The option used in Practical Auto Layout for these buttons is to make them the same size. Control drag from Pepperoni to Cheese. A menu appears.
Shift select Equal Width and Equal Heights, then hit the Add Constraints selection. The ambiguity changes to misplacements.
The other, more advanced option is to change priority of one of the buttons so they are not equal. Both are by default 250. Going back to the original ambiguous layout,
changing the content hugging priority of Pepperoni from 250 to 251 tells auto layout for Pepperoni to keep its size and Cheese to stretch to make up the difference.
Priorities are covered in detail in Chapter 12 of Practical Autolayout for Xcode 8.
I’ll be updating the book shortly. Until then or if you cannot update your book, consider this an errata to the versions now available.
Do you really want to write 20 storyboards to cover three sizes of iPhones, the iPad, iPad mini and iPad Pro, and iPad multitasking windows? You don’t have to. Auto layout, size classes and stack views in Xcode 7 make this task easy. You can make one storyboard for all 20 layouts, and sell many apps as universal apps that you couldn’t before.
In iOS8, Apple made it impossible to code popovers, modal views, Alerts and Split views without size classes. In iOS9, multitasking requires it. But most developers do not know the difference between a regular width and compact width. Doing so, they risk their code becoming obsolete and useless. You need to know size classes, or your code can break in iOS9.
In Practical Auto Layout for Xcode 7, using simple, practical, easy to follow examples, you will learn how to master auto layout and size classes on the Xcode 7 storyboard. Using easy to follow examples, you will learn how to make universal apps quickly easily and in far less time than ever before. You’ll learn how to use constraints the right way, how to avoid and resolve errors such as misplacements and conflicting constraints. You be able to customize your layout for both launch screens and your application, using buttons, labels, images, text fields and more.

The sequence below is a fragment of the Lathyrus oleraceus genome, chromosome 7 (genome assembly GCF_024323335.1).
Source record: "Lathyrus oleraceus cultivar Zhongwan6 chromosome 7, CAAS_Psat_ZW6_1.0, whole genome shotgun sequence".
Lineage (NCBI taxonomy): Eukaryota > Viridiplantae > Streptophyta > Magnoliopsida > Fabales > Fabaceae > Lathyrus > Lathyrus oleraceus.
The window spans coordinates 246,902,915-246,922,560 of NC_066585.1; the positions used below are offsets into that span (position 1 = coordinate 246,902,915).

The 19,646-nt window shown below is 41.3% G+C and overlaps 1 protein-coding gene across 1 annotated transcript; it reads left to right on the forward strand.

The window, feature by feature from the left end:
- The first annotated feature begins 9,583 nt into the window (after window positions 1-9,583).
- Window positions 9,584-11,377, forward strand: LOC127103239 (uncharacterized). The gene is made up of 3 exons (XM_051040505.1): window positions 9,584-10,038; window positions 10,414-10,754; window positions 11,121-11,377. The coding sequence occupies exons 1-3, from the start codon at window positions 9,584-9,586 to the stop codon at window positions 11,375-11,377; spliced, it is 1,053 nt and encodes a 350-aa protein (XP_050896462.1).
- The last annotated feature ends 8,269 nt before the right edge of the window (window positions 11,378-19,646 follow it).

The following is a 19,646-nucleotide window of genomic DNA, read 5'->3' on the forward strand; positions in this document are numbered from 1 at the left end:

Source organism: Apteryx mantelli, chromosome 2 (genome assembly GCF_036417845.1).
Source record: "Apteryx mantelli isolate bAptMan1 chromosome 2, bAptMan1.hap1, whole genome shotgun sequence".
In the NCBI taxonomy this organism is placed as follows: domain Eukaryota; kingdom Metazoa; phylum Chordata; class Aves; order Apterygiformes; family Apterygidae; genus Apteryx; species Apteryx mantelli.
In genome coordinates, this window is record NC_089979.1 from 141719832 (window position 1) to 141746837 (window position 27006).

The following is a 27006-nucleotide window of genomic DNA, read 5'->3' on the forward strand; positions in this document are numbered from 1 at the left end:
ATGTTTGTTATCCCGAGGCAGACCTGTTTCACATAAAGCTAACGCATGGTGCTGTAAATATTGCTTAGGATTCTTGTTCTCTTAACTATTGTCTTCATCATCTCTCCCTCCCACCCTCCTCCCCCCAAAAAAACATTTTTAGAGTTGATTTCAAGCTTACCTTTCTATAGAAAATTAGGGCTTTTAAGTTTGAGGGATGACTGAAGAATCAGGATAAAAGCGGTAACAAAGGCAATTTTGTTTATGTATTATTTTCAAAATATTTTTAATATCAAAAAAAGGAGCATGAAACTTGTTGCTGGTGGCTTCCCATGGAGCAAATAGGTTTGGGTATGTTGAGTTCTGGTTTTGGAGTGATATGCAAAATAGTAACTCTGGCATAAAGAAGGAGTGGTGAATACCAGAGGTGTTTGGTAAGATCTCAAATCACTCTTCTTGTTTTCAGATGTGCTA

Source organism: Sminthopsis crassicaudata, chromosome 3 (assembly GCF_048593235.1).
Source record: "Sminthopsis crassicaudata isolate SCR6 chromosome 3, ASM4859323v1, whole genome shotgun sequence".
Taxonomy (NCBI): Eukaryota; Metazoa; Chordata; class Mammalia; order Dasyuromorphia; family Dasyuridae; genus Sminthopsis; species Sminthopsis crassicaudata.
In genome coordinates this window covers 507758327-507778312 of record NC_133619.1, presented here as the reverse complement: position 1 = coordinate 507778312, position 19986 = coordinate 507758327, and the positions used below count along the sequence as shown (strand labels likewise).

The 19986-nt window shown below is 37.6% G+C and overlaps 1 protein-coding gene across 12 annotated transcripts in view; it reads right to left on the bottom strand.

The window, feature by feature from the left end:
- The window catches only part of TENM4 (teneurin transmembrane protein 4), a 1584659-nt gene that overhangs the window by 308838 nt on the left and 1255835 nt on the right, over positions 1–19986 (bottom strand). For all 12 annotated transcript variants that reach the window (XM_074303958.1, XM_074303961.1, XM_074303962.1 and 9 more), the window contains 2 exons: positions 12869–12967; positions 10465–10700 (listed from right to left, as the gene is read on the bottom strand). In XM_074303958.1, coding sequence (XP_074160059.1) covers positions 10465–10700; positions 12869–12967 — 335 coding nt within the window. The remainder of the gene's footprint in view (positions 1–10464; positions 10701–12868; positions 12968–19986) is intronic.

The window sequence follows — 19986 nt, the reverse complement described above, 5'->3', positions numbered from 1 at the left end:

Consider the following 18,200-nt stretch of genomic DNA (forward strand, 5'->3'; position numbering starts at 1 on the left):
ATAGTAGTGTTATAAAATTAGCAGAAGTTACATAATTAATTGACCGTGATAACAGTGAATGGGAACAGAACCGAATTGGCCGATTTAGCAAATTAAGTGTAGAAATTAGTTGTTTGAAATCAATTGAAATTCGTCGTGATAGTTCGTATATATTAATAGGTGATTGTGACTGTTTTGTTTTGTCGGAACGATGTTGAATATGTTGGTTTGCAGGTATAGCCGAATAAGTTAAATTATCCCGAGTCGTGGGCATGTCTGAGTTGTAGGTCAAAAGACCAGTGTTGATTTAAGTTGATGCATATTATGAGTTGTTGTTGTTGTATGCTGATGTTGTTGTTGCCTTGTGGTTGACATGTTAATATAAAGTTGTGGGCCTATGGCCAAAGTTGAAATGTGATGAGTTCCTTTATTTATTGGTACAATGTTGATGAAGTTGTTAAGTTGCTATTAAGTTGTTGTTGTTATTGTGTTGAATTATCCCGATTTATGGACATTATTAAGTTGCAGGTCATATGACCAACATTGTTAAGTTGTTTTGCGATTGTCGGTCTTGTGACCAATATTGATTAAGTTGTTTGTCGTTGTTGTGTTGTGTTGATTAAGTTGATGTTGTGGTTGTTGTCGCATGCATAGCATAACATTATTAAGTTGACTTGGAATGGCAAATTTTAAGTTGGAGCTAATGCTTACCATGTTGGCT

Xcode 7 and iOS 9 introduces two new wrinkles in the layout of your app: stack views and iPad multitasking. Practical Auto Layout for Xcode 7 covers what you need to know about multitasking on the iPad for the best user experience and how little you have to do to make this a powerful addition to your app. Stack view make the most complex auto layout storyboards and simplifies them.
Practical Auto Layout for Xcode 7 shows you how to use stack views effectively to make layouts that work on all devices in minutes.
Here are the two images used in the book’s Chapter 13 image section. You can download them by right clicking on the image and saving the image.
You might want to use your own image in Chapter 13. If you are not clear on how to do this, here are some directions using the standard camera app in iOS:
Take a photo with your iPhone.
View the photo in the image display. Tap edit.
Tap the crop icon then Tap the aspect ratio icon
Select 2:3, since Chapter 12 assumes 2:3